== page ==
Door Size Up #8

Door number 8 is found on the backside of a 1 story wood frame strip mall, this specific occupancy is some type of ethnic food market. Take a look, run down our key size up points, and see what you think.

We gave you the construction and the occupancy, what else do we see?
1. Metal frame/jamb
2. Commercial metal door
3. Primary Lock is a key in the knob with a latch guard
4. Secondary Lock- Typical deadbolt with latch guard
5. We also see carriage bolts that are in a typical pattern of a slide bolt but an unusal size of the pattern. It is much larger than normal. This pattern is big enough that if we are not paying attention we may mistake it as a drop bar mount or some other type of alternative lock.

To be fair I want to point out that this interior picture is a different door than the exterior picture. Not by much, they have the same locks one is just lacking the latch guards and if you look at the bolt patterns, one of the slide bolts is set closer to the jamb. These were both on the same occupancy I just could not find the interior picture of the door with latch guards. Regardless it does not matter for the sake of the drill.

Taking a closer look at this  slide bolt we can see how significant of a throw this door has. Most slide bolts only make it into the jamb an inch or two at the most. This one looks to be 4 inches or more. That would mean unlike the typical slide bolt this will not only go into the metal jamb but all the way into the wood framing for the door. We will probably start to realize this upon attacking this door with the irons. If we determine we cannot defeat this slidebolt with the irons in a decent amount of time we must look at our other ways of attacking this setup.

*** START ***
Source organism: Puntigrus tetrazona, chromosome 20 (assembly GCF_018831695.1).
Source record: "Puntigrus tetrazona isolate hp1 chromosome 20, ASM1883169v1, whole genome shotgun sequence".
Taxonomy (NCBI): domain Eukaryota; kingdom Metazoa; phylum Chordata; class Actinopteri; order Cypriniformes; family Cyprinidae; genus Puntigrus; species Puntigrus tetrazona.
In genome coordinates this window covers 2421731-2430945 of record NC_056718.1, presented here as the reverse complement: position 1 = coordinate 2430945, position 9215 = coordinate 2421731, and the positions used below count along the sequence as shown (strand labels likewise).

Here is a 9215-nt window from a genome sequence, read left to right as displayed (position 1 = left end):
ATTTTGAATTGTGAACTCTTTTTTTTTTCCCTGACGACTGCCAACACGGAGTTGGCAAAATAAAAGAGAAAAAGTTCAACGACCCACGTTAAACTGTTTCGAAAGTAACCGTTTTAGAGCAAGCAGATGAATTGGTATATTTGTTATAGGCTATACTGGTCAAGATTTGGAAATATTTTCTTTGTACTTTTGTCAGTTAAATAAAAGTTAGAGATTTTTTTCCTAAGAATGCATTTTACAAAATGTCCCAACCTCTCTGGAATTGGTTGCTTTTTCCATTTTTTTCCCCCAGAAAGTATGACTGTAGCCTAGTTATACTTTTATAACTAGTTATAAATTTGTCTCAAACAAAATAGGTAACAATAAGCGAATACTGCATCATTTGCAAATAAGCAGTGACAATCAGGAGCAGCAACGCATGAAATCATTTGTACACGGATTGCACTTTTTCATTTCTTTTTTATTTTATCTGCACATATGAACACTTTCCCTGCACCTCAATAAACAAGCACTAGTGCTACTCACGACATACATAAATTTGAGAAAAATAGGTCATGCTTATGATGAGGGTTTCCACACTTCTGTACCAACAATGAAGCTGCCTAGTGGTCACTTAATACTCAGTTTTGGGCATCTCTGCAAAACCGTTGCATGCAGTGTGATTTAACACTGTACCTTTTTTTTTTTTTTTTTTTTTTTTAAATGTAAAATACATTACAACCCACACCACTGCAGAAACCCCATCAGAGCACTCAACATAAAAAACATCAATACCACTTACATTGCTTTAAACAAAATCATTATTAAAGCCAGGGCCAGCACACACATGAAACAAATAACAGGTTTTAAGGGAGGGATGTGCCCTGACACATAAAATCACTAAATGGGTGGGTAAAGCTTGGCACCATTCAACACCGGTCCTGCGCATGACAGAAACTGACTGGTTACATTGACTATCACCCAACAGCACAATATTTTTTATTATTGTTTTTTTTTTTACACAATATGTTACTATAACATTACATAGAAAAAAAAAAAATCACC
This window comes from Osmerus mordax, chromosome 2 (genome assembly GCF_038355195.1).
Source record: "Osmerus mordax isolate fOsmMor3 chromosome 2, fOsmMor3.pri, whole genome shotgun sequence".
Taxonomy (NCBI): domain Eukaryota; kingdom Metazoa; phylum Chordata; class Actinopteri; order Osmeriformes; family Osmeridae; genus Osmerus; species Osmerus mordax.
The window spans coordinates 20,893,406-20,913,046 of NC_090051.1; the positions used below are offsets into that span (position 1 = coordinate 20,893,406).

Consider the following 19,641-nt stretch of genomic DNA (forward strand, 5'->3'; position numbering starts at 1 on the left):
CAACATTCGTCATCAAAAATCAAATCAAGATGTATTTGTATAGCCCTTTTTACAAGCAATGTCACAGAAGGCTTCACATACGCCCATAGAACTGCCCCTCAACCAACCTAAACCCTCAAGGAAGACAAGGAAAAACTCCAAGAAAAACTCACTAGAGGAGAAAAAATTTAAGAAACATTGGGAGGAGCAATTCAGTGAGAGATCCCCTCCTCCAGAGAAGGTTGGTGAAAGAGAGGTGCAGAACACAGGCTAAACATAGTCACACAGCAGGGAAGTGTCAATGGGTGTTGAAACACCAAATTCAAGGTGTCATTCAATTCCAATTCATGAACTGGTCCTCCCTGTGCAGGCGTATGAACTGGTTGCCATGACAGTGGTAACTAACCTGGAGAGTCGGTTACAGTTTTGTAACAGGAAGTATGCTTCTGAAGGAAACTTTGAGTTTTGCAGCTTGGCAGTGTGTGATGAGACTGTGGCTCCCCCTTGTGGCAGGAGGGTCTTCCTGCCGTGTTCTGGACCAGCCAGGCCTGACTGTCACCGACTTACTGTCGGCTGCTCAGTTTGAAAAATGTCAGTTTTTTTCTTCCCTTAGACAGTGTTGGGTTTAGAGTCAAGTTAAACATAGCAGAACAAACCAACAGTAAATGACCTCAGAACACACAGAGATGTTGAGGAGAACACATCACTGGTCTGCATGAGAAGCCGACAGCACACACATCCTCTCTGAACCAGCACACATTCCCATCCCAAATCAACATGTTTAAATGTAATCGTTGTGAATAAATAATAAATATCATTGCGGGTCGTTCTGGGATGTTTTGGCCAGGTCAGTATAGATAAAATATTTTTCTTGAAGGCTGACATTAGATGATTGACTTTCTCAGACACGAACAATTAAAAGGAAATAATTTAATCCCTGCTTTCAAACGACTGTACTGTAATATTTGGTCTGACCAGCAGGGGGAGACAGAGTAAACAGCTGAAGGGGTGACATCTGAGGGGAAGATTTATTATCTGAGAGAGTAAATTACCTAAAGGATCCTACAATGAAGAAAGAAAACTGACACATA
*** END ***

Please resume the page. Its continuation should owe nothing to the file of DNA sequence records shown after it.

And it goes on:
The latch guards, key in the knob, and deadbolt will be fairly easily and quickly defeated by the irons with tried and true techniques. If the slide bolt is not defeated by way of the conventional techniques on the jamb, we have numerous ways of defeating the carriage bolts either by irons or the saw that will disable this bolt completely.

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13 Comments on “Door Size Up #8”

  1. R-Fr Says:

    Excellent drill! Keep it up.

  2. GaryLane Says:

    Great find and photos Ryan. Im sure this one will get all the “saw people” drooling about cutting the perimeter wood wall and taking the whole thing! Ha! I love it! Would love to get a vacant or building being torn down, and actually make this exact door up with a couple a’bucks worth of materials from the hardware store! Really get the brain going and sharpen some skills! Thanks for the posting these up!

    • We just had the chance recently on a vacant commercial building, to beef up the doors with some homemade drop bars, slide bolts ect and go to town. It was great, we really focused on beefing up some inward swinging commercials with stout drop bars and multiple locks to give us a run for our money. But in the end the good old Irons came through.

  3. Lynch Says: